By Ellen Fike, Cowboy State Daily
A bill requiring people to present some type of identification when voting in person is heading to the floor of the Senate for debate this week.
House Bill 75 would require a person to present “acceptable” identification when going to vote in person. The Senate Corporations, Elections and Political Subdivisions approved the bill on a vote of 4-1 Tuesday, with only Sen. Cale Case, R-Lander, voting “no.”
Rep. Chuck Gray, R-Casper, the bill’s sponsor, told Senate colleagues during his testimony that the bill would be critical for Wyoming’s elections.
“Voter ID is a step in keeping our election statues tight, and ensuring there’s an environment where it is difficult to commit fraud, it’s a best practices issue,” he said. “This bill will ensure confidence in our elections.”
Wyoming currently requires identification to register to vote, but not when actually voting in person. This bill would not apply for absentee voting.
Sen. Tara Nethercott, R-Cheyenne, cracked a joke during the meeting, asking Gray if he would consider amending the bill to include fishing licenses, a joke referencing to U.S. Rep. Liz Cheney, who Gray plans to challenge in her bid for re-election.
Sen. Charles Scott, R-Casper, asked Gray what would happen in the event someone’s ID is stolen prior to voting, to which the representative responded an old ID or a temporary, paper one would suffice.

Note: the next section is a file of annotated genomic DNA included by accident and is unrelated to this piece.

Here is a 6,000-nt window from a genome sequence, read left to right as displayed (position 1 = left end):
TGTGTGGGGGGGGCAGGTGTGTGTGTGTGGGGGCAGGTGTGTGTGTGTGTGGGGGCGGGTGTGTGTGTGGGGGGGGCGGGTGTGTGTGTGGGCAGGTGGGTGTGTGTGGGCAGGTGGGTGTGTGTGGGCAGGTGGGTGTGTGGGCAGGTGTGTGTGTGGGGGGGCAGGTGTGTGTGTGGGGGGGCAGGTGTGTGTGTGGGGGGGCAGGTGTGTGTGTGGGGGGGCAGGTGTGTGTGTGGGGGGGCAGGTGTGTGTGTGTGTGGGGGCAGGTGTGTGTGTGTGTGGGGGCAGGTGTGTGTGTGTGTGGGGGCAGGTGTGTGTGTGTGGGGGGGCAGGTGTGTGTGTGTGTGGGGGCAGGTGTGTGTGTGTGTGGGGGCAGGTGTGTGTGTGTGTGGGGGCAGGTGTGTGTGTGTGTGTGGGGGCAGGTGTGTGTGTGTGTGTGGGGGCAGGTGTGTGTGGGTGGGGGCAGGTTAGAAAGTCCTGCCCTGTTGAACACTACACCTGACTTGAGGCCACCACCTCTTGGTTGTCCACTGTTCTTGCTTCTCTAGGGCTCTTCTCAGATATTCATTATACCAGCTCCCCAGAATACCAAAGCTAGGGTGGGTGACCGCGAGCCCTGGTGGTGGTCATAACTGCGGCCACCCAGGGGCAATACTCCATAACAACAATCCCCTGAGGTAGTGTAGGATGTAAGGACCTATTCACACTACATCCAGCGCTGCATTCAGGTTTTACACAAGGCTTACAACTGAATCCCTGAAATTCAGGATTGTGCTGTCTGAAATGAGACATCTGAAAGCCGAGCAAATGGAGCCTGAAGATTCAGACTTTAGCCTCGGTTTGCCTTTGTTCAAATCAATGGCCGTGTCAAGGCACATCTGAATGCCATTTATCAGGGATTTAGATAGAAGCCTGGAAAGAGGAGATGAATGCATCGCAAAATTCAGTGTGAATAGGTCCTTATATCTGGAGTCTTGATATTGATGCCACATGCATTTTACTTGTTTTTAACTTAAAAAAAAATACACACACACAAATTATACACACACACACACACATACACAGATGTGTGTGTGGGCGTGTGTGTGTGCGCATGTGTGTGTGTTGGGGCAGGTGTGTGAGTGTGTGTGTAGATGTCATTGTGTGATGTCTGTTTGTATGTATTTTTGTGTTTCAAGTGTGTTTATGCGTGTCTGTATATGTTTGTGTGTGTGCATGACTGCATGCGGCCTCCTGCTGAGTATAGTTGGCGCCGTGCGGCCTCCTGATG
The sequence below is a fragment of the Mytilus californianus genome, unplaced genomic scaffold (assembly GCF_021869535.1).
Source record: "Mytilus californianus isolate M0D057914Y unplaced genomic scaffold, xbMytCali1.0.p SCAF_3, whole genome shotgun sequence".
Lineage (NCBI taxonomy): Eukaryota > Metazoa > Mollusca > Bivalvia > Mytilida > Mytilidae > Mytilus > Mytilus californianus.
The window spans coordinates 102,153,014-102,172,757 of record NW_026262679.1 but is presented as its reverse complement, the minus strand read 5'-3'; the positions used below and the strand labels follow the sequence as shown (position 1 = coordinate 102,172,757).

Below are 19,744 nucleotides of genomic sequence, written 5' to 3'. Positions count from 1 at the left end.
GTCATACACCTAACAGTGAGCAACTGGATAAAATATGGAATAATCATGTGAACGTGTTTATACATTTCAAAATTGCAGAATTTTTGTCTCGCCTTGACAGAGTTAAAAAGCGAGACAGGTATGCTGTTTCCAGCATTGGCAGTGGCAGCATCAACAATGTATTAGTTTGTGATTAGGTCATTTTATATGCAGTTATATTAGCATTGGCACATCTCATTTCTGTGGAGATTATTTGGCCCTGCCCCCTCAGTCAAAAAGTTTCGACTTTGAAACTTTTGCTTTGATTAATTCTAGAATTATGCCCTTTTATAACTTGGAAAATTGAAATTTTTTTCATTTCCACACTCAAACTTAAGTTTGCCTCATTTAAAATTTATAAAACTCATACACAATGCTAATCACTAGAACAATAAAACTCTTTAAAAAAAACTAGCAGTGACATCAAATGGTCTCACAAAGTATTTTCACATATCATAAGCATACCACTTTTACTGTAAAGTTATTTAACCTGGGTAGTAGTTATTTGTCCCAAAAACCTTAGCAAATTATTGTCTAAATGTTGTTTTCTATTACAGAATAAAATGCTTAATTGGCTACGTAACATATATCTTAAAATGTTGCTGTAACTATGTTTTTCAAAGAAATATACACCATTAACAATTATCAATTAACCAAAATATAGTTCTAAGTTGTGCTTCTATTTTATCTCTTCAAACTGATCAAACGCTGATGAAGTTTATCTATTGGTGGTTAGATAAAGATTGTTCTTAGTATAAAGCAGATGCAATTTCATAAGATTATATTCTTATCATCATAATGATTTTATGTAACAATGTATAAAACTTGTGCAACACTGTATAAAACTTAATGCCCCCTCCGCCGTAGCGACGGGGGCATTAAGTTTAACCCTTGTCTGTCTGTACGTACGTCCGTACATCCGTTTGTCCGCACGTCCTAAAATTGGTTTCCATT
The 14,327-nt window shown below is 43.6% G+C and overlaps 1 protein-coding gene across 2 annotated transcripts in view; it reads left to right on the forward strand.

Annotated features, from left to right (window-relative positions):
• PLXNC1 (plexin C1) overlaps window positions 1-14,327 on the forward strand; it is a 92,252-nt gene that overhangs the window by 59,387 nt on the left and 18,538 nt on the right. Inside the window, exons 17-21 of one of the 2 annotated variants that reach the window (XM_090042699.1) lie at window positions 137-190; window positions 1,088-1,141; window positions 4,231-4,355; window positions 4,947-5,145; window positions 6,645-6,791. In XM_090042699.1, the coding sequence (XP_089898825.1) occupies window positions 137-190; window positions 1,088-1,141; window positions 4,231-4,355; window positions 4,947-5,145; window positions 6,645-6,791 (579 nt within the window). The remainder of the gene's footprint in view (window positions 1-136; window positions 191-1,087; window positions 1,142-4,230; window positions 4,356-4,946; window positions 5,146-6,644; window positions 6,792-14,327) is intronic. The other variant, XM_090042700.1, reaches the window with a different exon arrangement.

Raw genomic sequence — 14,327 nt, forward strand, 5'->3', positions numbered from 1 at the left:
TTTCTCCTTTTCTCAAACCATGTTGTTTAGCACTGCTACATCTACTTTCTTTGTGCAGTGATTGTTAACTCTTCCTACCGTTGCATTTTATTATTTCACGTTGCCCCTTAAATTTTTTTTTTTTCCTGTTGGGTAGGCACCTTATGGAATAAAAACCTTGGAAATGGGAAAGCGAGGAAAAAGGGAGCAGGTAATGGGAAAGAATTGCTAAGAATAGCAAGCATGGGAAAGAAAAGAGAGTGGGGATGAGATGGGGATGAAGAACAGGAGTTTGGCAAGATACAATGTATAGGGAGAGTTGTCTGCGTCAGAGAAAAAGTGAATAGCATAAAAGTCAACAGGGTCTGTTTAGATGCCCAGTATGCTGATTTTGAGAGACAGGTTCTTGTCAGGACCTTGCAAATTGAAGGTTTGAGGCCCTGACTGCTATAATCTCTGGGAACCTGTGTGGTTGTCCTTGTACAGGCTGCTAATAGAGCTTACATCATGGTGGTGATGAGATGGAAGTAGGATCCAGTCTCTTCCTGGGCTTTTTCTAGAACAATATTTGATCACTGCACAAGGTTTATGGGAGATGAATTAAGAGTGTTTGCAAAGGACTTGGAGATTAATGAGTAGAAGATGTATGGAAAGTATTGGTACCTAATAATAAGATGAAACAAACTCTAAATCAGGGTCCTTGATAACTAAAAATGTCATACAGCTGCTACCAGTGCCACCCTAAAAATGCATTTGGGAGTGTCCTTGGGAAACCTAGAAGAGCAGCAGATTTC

Scott expressed his concern about the bill, noting not everyone has multiple types of ID and adding a voter could be in a bad spot if the ID is lost before voting.
However, Sen. Ogden Driskill, R-Devils Towers, interjected, saying identity could still be verified through voting registration records, since an ID is required to register.
“When you live in the backwoods like I do, all the polling people know you,” Driskill said to Gray. “Is there a thought you could be allowed to cast your ballot because you know the polling people? I know mine, we have coffee together.”
Gray said there were some equal protection concerns regarding visual verification of a person’s identity, which is why that situation hadn’t been addressed in the bill.
Wyoming Secretary of State Ed Buchanan testified in support of the bill, telling the committee how much work his office had done to help write the legislation.
“You really have every available type of identification to be used in this case, so no one has to feel like there’s an ID they can’t get,” he said. “One of the important things I emphasized early on this was in no way disenfranchising any voters.”
Buchanan did say there have only been three or four instances of voter fraud in the state over the last couple decades, “but it does occur.”
Driskill added no one voluntarily announces they cheated the system, they just do it again.
Nethercott mentioned that as a sitting senator, she was once rejected from a polling place in Laramie County because she did not have her ID.
Tom Lacock, spokesman for AARP, supported amending the bill to allow Medicare IDs to be used as acceptable identification for voting, as many elderly people have no need for photo IDs any longer.
Some of the organizations opposed to the bill included the League of the Women Voters and the Equality State Policy Center.
Marguerite Herman, representing the LWV, said Wyoming simply does not need such a requirement for its voters.
“The only accomplishment of HB75 is to create a hoop for the voters and poll workers to jump through on election day with no corresponding benefit,” she said. “Our voter registration system is solid. Our elections are secure. Wyoming should have no patience for such an expenditure of time, effort and other resources.”